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Amazing twist and turns in Ignace career (1/3/2013)
--Shailesh
We ran a series 'New Face -New Force'. While the new faces add much needed freshness and dynamism to the national team, there are a few faces who never fade, continue to ooze confidence by virtue of their persistence and commitment. Ignace Tirkey is one such enduring face of contemporary hockey. For those who thought he is a spent force', he continues to defy, hog the limelight, instead. But not long ago, he was reduced to a run of the mill former stuff, and now with the HIL, he is born again. Read for yourself to know the twist and turns of the career of this amazing player.

It was 2010. The headquarters of the Commonwealth Games organizing committee was the hot spot for everything associated with sports in India at that time. The country was going euphoric over India’s sporting success (on field) and outraged at the innumerable scams and scandals (off field).

One man, quite ordinary, was desperately trying to get a ticket to watch India’s hockey matches. He was not being allowed inside the hallowed portals of the OC building and his pleas been ignored by every power-that-be.

A few journalists who recognized him asked him his problem and helped him get a ticket, after calling up several officials – people who were responsible for conducting the Games and were power-drunk – that too, a single ticket, for the cheapest stands, which he quietly took and watched the games.

undefined The man was Ignace Tirkey, Indian hockey’s best defender since Oriya team mate Dilip Tirkey, an Arjuna awardee and honoured with a Padmashri the same year. He had been out in the wilderness since the 2009 Punjab Gold Cup and, despite the two major honours, had all but decided to quit international hockey.

“Ab nahi khelna hai, ab to bas bahut ho gaya, retire ho jayenge, department ke liye khelenge (he’s employed with the Indian Army)” Ignace had said then.

Cut to the player’s auction for the inaugural edition of the much-hyped Hockey India League last week, where the Punjab Warriors franchise added Ignace to their team list for a price of $31,000, against a base price of $13,900, after some aggressive bidding.

Life seems to have come a full circle for Ignace.

Having led India at the 2006 Commonwealth Games, Ignace was out of the team because of injuries, coming back for the Punjab Gold Cup in 2009. He was again ignored for two years before getting a second lease of life in 2011, returning to the Indian side for the Asian Champions Trophy, which India won.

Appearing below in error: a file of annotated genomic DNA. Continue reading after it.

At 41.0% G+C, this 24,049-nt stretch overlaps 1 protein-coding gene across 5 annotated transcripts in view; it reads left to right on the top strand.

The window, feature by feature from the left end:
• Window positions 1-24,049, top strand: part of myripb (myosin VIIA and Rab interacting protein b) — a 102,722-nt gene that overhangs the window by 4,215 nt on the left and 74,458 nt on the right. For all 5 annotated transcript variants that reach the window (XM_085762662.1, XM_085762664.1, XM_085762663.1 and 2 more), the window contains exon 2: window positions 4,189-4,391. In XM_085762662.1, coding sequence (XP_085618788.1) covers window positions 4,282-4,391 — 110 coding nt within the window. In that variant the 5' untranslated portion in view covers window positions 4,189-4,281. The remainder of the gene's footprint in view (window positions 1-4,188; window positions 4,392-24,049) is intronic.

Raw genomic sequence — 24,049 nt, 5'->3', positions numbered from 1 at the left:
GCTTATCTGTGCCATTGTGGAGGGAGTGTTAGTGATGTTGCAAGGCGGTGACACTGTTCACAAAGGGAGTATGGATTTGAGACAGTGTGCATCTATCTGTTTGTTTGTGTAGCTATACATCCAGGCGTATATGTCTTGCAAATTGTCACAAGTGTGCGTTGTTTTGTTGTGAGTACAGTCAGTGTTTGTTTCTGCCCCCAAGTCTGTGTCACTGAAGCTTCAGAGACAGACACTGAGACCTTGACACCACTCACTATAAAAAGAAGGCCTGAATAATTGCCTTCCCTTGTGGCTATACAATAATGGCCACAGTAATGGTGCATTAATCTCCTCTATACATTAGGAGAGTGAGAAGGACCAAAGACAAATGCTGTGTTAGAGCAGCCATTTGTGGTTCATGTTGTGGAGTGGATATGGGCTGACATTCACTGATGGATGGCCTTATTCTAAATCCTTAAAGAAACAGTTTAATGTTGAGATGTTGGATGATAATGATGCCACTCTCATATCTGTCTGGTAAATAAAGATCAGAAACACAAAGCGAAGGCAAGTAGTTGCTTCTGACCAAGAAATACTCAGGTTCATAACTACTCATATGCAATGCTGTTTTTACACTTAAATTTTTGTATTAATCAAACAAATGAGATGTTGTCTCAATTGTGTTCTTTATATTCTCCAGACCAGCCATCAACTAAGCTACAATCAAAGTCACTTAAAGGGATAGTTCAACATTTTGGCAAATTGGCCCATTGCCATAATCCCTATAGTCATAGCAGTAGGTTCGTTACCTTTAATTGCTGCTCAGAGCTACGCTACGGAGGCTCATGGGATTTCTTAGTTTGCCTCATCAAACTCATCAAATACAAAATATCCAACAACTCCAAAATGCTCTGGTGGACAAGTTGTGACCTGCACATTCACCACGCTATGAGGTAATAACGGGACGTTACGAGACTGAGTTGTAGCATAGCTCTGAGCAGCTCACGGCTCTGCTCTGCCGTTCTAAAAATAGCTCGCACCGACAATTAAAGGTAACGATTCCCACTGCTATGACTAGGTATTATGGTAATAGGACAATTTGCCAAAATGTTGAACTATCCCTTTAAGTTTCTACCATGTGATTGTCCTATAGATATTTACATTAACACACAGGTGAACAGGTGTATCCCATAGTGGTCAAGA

He then made then cut for the Indian team at the London Olympics and, despite being the seniormost in the side, was one of the very few players to impress and come out unscathed in India’s otherwise disastrous campaign.

At the auction, he went for a far greater amount than many other rising young stars of the national team, and many of the international stars as well. At 33, he was one of the seniormost players in the auction. But the price he commanded proves there is still a lot he can contribute to Indian hockey, not the least teaching quite a few lessons to the newcomers on work ethics, hard work and discipline.

A senior fellow journalist who was witness to the Indian team’s training sessions in Pune before leaving for the Olympics told me: “There were quite a few tests to gauge the players’ fitness. One of them was something akin to a rowing machine under reduced oxygen levels. There was a base limit which the players had to maintain, and even the fittest Indian player could only touch it in the mandatory five minutes they had to do it. Ignace was the last to get on it, and everyone was having a good laugh, saying how this old man would not be able to do it for even a minute. But two minutes into the exercise, there was total silence. This old man was going way above the base limit, constantly, and he maintained that level for the entire five minutes. And then he got off the machine, ready for more.”

Hearing the amount he got at the auction, the response would have been something similar among the younger lot.

They still have a long way to go before competing with the ‘old man’ of Indian hockey.

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